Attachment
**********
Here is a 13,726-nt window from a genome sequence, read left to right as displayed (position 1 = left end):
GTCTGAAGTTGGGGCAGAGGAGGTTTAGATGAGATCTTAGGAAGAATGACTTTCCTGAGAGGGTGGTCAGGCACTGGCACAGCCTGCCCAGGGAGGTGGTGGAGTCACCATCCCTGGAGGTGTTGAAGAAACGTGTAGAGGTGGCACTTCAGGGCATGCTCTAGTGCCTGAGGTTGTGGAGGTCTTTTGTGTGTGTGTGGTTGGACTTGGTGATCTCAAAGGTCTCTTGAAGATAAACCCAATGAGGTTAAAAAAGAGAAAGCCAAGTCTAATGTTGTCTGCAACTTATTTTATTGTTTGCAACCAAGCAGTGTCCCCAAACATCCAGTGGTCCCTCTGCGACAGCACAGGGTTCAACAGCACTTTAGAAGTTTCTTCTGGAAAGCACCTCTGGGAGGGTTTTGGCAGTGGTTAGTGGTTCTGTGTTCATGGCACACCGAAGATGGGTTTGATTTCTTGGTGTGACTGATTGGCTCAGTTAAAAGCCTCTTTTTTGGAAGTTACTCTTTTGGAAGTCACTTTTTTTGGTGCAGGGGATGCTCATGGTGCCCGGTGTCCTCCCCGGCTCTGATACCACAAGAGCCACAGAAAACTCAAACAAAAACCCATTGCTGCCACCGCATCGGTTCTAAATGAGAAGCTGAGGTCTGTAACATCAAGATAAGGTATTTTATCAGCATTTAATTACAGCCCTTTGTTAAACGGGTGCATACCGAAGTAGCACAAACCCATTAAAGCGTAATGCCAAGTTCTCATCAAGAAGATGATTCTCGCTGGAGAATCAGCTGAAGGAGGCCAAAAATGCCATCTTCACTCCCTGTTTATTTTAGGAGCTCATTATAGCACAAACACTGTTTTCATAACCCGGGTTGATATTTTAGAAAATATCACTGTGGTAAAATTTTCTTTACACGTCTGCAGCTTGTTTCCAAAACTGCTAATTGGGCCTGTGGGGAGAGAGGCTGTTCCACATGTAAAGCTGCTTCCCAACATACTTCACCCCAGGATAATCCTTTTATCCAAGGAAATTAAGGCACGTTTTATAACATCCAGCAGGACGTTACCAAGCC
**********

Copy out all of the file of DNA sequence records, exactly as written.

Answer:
Here is a 13,726-nt window from a genome sequence, read left to right as displayed (position 1 = left end):
GTCTGAAGTTGGGGCAGAGGAGGTTTAGATGAGATCTTAGGAAGAATGACTTTCCTGAGAGGGTGGTCAGGCACTGGCACAGCCTGCCCAGGGAGGTGGTGGAGTCACCATCCCTGGAGGTGTTGAAGAAACGTGTAGAGGTGGCACTTCAGGGCATGCTCTAGTGCCTGAGGTTGTGGAGGTCTTTTGTGTGTGTGTGGTTGGACTTGGTGATCTCAAAGGTCTCTTGAAGATAAACCCAATGAGGTTAAAAAAGAGAAAGCCAAGTCTAATGTTGTCTGCAACTTATTTTATTGTTTGCAACCAAGCAGTGTCCCCAAACATCCAGTGGTCCCTCTGCGACAGCACAGGGTTCAACAGCACTTTAGAAGTTTCTTCTGGAAAGCACCTCTGGGAGGGTTTTGGCAGTGGTTAGTGGTTCTGTGTTCATGGCACACCGAAGATGGGTTTGATTTCTTGGTGTGACTGATTGGCTCAGTTAAAAGCCTCTTTTTTGGAAGTTACTCTTTTGGAAGTCACTTTTTTTGGTGCAGGGGATGCTCATGGTGCCCGGTGTCCTCCCCGGCTCTGATACCACAAGAGCCACAGAAAACTCAAACAAAAACCCATTGCTGCCACCGCATCGGTTCTAAATGAGAAGCTGAGGTCTGTAACATCAAGATAAGGTATTTTATCAGCATTTAATTACAGCCCTTTGTTAAACGGGTGCATACCGAAGTAGCACAAACCCATTAAAGCGTAATGCCAAGTTCTCATCAAGAAGATGATTCTCGCTGGAGAATCAGCTGAAGGAGGCCAAAAATGCCATCTTCACTCCCTGTTTATTTTAGGAGCTCATTATAGCACAAACACTGTTTTCATAACCCGGGTTGATATTTTAGAAAATATCACTGTGGTAAAATTTTCTTTACACGTCTGCAGCTTGTTTCCAAAACTGCTAATTGGGCCTGTGGGGAGAGAGGCTGTTCCACATGTAAAGCTGCTTCCCAACATACTTCACCCCAGGATAATCCTTTTATCCAAGGAAATTAAGGCACGTTTTATAACATCCAGCAGGACGTTACCAAGCC